I’m constantly conscious that the tug of the familiar is strong. There is much more kudos for a ‘good sermon’ than for a ‘good idea’ and with limited hours in the day its easy to play to the crowd.

I imagine this is the case for all church leaders, but I’m hoping that we can begin to raise the value of the imagination again.

I really believe its a ‘must do’ and not an optional extra for those uniquely gifted.

Amazing Meetings

My friend Rob Douglas has recently started a new blog that allows us to see the encounters Jesus had with different people thru the eyes of those who may have been there.

Its an imaginative and creative way of exploring the gospel stories as Rob ‘interviews’ those who were on the scene at the time. I got to know Rob during the time I was leading Forge in WA and his church were involved with our ‘re-imagine’ process. He’s got some great insights to share.

His ‘blogblurb’ reads:

Rob Douglas is a former journalist and pastor who now works as Mission Leader within the aged and community services sector in Western Australia. Rob believes that the greatest hope for humanity in the 21st century is to connect with Jesus Christ who began the movement we now know as Christianity, around 2000 year ago. In this blog, Rob imagines himself in the communities where Jesus was living and conducts interviews with people who have met Jesus or had some interaction with him. By learning more about Jesus, what he taught and how he lived, we have the opportunity to come to know him for ourselves and discover the Life that he embodied.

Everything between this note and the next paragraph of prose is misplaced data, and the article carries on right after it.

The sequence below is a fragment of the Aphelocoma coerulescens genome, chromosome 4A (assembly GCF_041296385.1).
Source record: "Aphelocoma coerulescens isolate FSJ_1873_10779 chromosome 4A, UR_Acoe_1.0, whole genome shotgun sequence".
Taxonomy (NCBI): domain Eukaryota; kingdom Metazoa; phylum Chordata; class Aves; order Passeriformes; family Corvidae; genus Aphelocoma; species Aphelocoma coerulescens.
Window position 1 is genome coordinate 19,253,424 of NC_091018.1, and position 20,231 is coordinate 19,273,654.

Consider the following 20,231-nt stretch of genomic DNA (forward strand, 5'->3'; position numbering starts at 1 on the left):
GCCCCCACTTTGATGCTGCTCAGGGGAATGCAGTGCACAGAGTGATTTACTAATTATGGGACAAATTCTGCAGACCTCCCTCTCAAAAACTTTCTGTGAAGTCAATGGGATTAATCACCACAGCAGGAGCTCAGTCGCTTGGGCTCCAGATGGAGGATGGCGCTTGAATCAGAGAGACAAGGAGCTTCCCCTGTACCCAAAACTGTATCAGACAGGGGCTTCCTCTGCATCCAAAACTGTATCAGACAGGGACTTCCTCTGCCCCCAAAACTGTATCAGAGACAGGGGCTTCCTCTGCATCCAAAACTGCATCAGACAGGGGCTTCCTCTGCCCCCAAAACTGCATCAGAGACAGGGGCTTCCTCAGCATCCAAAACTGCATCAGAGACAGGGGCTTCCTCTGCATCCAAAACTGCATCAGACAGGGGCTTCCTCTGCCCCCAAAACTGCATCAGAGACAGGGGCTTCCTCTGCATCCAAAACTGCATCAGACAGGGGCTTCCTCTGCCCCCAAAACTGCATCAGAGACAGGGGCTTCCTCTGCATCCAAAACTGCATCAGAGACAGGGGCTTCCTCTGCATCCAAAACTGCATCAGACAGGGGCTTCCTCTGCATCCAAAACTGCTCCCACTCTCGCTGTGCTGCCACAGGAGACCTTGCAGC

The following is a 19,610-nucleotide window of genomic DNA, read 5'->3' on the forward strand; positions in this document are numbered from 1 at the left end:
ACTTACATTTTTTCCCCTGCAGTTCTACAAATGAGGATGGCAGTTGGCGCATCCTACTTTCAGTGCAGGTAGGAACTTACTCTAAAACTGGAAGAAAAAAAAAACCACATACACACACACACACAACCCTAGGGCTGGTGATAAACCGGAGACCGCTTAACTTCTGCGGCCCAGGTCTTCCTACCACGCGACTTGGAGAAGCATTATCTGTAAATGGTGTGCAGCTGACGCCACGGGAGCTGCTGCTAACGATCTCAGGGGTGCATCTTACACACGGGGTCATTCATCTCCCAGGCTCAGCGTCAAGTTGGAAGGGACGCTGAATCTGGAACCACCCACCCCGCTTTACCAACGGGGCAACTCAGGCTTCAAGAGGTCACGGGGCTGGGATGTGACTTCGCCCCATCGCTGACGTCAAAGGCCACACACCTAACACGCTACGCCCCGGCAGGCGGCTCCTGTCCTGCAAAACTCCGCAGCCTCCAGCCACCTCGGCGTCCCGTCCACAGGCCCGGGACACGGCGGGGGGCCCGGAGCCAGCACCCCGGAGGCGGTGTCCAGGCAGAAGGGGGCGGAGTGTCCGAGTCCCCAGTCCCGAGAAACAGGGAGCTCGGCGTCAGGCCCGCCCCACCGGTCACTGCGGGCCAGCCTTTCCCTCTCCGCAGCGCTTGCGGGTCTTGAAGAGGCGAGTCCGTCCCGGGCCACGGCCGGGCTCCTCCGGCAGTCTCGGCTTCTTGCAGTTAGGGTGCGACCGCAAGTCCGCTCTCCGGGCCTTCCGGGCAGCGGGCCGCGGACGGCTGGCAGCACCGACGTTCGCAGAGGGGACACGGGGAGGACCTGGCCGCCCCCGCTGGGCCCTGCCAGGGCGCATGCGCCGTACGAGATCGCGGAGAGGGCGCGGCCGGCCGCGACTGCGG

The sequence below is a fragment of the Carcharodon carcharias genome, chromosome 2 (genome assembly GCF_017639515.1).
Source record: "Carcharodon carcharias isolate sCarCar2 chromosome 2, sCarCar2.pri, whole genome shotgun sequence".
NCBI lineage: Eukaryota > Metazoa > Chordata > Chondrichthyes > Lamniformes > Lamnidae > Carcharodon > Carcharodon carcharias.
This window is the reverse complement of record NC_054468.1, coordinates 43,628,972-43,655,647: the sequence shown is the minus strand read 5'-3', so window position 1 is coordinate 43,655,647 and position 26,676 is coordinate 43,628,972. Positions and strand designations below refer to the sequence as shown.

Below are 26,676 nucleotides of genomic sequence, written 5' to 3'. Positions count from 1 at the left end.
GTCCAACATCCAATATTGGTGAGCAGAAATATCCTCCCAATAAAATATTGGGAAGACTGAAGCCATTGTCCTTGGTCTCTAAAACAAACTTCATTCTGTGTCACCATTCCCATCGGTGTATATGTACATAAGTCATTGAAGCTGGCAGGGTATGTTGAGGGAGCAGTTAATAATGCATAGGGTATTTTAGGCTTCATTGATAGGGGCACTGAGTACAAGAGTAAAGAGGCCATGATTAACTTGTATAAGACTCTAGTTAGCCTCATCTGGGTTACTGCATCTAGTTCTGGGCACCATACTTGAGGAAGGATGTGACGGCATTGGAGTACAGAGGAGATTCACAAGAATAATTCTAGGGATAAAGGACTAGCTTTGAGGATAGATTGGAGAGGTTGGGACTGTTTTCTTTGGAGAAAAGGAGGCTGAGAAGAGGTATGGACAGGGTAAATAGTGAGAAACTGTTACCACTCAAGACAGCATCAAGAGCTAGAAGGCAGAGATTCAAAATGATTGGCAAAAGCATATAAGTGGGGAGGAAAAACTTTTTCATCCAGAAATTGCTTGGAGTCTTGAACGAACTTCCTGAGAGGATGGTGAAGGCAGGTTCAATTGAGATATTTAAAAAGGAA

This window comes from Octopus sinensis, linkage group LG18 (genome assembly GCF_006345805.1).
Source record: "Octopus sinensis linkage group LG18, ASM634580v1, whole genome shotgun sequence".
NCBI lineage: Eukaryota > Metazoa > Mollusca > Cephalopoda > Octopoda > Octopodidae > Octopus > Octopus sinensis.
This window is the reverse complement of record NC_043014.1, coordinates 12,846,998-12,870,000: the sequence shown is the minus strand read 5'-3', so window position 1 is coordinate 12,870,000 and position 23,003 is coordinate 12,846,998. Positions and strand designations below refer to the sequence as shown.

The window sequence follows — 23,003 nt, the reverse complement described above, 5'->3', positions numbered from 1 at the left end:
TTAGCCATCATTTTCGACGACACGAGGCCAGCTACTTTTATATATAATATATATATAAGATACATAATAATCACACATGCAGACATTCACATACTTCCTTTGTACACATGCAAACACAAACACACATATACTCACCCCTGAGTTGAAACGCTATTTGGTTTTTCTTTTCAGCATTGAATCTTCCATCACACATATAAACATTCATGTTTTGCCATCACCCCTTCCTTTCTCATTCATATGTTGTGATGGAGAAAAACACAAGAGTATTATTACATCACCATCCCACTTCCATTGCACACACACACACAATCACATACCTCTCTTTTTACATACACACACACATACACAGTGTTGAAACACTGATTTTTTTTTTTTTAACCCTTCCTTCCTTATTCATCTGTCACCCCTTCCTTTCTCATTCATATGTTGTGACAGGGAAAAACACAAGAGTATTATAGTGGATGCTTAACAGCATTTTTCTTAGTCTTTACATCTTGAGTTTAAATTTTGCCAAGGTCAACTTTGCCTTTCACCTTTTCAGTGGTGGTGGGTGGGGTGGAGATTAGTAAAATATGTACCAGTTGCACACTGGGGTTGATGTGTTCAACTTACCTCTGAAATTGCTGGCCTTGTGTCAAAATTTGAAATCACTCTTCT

You can check out the blog here.

Time To Change

Here’s a pretty convincing piece of research about the need for change in the Aussie church via Steve Taylor.

Steve (who titled his post ‘Landslide Victory For Fresh Expressions in Australian Churches’ writes:

Some 66% of church attenders agreed that the traditional established models of church life must change to better connect with the wider Australian community (only 11% disagree).

For an even larger majority, this was personal. 82% claimed that they would support the development of new initiatives in ministry and mission in their church (3% disagreed).

So why on earth would there be resistance?

My own reflection is that people would rather hang on to what little they have got rather than risk losing it. To try something new is to risk pissing off the faithful few who remain and that would be suicide. But to do nothing is to choose a slow and pointless death.

What a choice…